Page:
To my mind, one of the best views of heaven is, that it is a land of rest—especially to the working man. Those who have not to work hard, think they will love heaven as a place of service. That is very true. But to the working man, to the man who toils with his brain or with his hands, it must ever be a sweet thought that there is a land where we shall rest. Soon, this voice will never be strained again; soon, these lungs will never have to exert themselves beyond their power; soon, this brain shall not be racked for thought; but I shall sit at the banquet-table of God; yea, I shall recline on the bosom of Abraham, and be at ease for ever. Oh! weary sons and daughters of Adam, you will not have to drive the ploughshare into the unthankful soil in heaven, you will not need to rise to daily toils before the sun hath risen, and labor still when the sun hath long ago gone to his rest; but ye shall be still, ye shall be quiet, ye shall rest yourselves, for all are rich in heaven, all are happy there, all are peaceful. Toil, trouble, travail, and labor, are words that cannot be spelled in heaven; they have no such things there, for they always rest.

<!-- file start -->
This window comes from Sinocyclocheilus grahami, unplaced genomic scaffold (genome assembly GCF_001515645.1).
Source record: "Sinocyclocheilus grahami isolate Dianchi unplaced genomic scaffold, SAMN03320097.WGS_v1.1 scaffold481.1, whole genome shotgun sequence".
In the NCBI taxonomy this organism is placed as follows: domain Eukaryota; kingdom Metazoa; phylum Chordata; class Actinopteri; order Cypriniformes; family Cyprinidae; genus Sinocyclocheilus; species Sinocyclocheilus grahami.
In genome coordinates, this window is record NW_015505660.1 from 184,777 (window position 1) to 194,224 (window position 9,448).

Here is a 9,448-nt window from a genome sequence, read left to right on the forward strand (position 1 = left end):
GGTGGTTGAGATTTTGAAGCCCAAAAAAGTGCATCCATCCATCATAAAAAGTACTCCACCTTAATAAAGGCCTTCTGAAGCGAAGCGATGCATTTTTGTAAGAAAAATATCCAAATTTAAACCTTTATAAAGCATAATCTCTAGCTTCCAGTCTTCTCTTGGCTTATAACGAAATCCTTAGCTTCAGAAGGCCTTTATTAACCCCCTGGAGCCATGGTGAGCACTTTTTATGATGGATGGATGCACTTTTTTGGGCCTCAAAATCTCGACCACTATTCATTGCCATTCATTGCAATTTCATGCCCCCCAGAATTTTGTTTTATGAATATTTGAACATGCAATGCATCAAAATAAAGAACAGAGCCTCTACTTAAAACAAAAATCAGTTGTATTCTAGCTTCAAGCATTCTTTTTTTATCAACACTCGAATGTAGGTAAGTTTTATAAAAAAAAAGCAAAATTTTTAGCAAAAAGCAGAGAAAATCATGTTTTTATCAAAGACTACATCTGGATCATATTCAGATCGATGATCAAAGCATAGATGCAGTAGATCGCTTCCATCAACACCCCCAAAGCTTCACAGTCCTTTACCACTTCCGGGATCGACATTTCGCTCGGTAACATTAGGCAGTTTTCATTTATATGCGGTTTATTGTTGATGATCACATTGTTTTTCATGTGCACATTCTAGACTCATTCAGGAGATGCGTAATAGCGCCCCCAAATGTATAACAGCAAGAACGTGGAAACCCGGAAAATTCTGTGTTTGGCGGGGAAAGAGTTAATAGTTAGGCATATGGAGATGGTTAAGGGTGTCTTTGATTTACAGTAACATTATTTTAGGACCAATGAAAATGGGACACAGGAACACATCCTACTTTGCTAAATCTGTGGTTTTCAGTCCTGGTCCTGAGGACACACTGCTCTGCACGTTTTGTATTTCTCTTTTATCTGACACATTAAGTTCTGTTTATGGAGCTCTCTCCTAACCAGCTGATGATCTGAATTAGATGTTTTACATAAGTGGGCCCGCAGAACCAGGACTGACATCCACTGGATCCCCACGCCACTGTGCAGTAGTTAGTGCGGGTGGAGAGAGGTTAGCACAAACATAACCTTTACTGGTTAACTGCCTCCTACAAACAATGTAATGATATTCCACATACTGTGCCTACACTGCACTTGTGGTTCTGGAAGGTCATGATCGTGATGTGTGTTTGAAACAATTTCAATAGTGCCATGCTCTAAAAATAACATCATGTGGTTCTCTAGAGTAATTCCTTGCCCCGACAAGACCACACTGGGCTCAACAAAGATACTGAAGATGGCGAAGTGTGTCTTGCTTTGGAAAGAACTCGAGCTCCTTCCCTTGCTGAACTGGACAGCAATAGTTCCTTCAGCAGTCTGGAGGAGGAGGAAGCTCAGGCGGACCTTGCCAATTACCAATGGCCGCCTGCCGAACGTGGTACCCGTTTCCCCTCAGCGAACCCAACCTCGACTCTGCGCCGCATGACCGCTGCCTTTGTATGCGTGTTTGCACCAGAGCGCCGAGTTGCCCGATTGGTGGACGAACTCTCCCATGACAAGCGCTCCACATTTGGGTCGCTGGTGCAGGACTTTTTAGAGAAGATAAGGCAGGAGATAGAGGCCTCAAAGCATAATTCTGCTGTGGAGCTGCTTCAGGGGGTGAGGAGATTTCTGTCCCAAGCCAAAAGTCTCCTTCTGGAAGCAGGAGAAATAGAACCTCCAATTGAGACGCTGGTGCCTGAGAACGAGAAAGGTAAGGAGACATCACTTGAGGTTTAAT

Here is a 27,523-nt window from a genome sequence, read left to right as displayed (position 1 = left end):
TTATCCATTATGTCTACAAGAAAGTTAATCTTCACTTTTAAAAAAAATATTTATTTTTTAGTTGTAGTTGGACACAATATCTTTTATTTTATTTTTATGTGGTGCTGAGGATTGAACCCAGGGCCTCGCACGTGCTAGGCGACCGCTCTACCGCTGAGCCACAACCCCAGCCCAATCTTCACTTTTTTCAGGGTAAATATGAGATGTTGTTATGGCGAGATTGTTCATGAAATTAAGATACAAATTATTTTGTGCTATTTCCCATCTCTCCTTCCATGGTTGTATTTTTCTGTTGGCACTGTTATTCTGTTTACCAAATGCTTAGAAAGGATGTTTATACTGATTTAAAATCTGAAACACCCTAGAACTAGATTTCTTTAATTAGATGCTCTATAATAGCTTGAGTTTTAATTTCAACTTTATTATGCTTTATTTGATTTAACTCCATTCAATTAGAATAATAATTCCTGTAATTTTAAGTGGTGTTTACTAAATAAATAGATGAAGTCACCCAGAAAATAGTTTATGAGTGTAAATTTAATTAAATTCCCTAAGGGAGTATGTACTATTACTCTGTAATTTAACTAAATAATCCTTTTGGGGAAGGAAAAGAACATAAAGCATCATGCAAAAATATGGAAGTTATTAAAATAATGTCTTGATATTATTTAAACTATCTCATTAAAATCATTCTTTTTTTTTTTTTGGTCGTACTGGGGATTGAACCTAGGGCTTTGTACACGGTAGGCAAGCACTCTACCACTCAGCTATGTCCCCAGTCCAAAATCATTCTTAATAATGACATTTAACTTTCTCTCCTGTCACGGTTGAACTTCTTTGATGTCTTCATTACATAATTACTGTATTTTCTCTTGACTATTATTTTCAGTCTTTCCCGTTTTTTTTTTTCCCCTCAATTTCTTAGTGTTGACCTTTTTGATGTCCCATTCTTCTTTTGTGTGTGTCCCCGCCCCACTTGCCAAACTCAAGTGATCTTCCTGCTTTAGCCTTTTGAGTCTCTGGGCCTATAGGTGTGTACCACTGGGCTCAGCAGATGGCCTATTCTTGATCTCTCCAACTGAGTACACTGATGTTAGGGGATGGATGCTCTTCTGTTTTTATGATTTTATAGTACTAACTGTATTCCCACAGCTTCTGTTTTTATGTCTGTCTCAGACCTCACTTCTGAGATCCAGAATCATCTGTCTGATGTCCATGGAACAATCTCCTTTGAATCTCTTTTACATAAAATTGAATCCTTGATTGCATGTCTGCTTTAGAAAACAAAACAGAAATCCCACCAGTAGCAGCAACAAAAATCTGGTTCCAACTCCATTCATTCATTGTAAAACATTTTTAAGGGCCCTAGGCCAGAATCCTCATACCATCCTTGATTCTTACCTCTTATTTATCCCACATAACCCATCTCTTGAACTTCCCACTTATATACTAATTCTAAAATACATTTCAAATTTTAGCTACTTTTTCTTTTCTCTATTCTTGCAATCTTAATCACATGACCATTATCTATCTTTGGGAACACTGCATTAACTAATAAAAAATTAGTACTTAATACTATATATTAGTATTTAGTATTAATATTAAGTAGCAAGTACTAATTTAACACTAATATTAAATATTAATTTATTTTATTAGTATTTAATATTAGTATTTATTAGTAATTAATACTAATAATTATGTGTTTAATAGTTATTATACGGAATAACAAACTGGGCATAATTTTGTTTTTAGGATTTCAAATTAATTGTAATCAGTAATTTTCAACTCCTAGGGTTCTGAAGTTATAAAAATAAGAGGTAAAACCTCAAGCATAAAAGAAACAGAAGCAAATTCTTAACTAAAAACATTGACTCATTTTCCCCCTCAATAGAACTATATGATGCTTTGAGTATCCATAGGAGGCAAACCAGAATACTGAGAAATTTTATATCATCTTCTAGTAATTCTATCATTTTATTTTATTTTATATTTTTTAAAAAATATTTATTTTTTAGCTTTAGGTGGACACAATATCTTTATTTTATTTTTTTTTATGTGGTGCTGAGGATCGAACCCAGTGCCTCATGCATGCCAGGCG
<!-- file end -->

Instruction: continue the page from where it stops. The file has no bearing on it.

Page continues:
And mark the good company they sit with. They are to “sit down with Abraham, and Isaac, and Jacob.” Some people think that in heaven we shall know nobody. But our text declares here, that we “shall sit down with Abraham, and Isaac, and Jacob.” Then I am sure that we shall be aware that they are Abraham, and Isaac, and Jacob. I have heard of a good woman, who asked her husband, when she was dying, “My dear, do you think you will know me when you and I get to heaven?” “Shall I know you?” he said, “why, I have always known you while I have been here, and do you think I shall be a greater fool when I get to heaven?” I think it was a very good answer. If we have known one another here, we shall know one another there. I have dear departed friends up there, and it is always a sweet thought to me, that when I shall put my foot, as I hope I may, upon the threshold of heaven, there will come my sisters and brothers to clasp me by the hand and say, “Yes, thou loved one, and thou art here.” Dear relatives that have been separated, you will meet again in heaven. One of you has lost a mother—she is gone above; and if you follow the track of Jesus, you shall meet her there. Methinks I see yet another coming to meet you at the door of Paradise; and though the ties of natural affection may be in a measure forgotten,—I may be allowed to use a figure—how blessed would she be as she turned to God, and said, “Here am I, and the children that thou hast given me.” We shall recognize our friends:—husband, you will know your wife again. Mother, you will know those dear babes of yours—you marked their features when they lay panting and gasping for breath. You know how ye hung over their graves when the cold sod was sprinkled over them, and it was said, “Earth to earth. Dust to dust, and ashes to ashes.” But ye shall hear those loved voices again: ye shall hear those sweet voices once more; ye shall yet know that those whom ye loved have been loved by God. Would not that be a dreary heaven for us to inhabit, where we should be alike unknowing and unknown? I would not care to go to such a heaven as that. I believe that heaven is a fellowship of the saints, and that we shall know one another there. I have often thought I should love to see Isaiah; and, as soon as I get to heaven, methinks, I would ask for him, because he spoke more of Jesus Christ than all the rest. I am sure I should want to find out good George Whitefield—he who so continually preached to the people, and wore himself out with a more than seraphic zeal. O yes! We shall have choice company in heaven when we get there. There will be no distinction of learned and unlearned, clergy and laity, but we shall walk freely one among another; we shall feel that we are brethren; we shall “sit down with Abraham, and Isaac, and Jacob.” I have heard of a lady who was visited by a minister on her deathbed, and she said to him, “I want to ask you one question, now I am about to die.” “Well,” said the minister, “what is it?” “Oh!” said she, in a very affected way, “I want to know if there are two places in heaven, because I could not bear that Betsy in the kitchen should be in heaven along with me, she is so unrefined?” The minister turned round and said, “O! don’t trouble yourself about that, madam. There is no fear of that; for, until you get rid of you accursed pride, you will never enter heaven at all.” We must all get rid of our pride. We must come down and stand on an equality in the sight of God, and see in every man a brother, before we can hope to be found in glory. Aye, we bless God, we thank him that there will be no separate table for one and for another. The Jew and the Gentile will sit down together. The great and the small shall feed in the same pasture, and we shall “sit down with Abraham, and Isaac, and Jacob, in the kingdom of heaven.”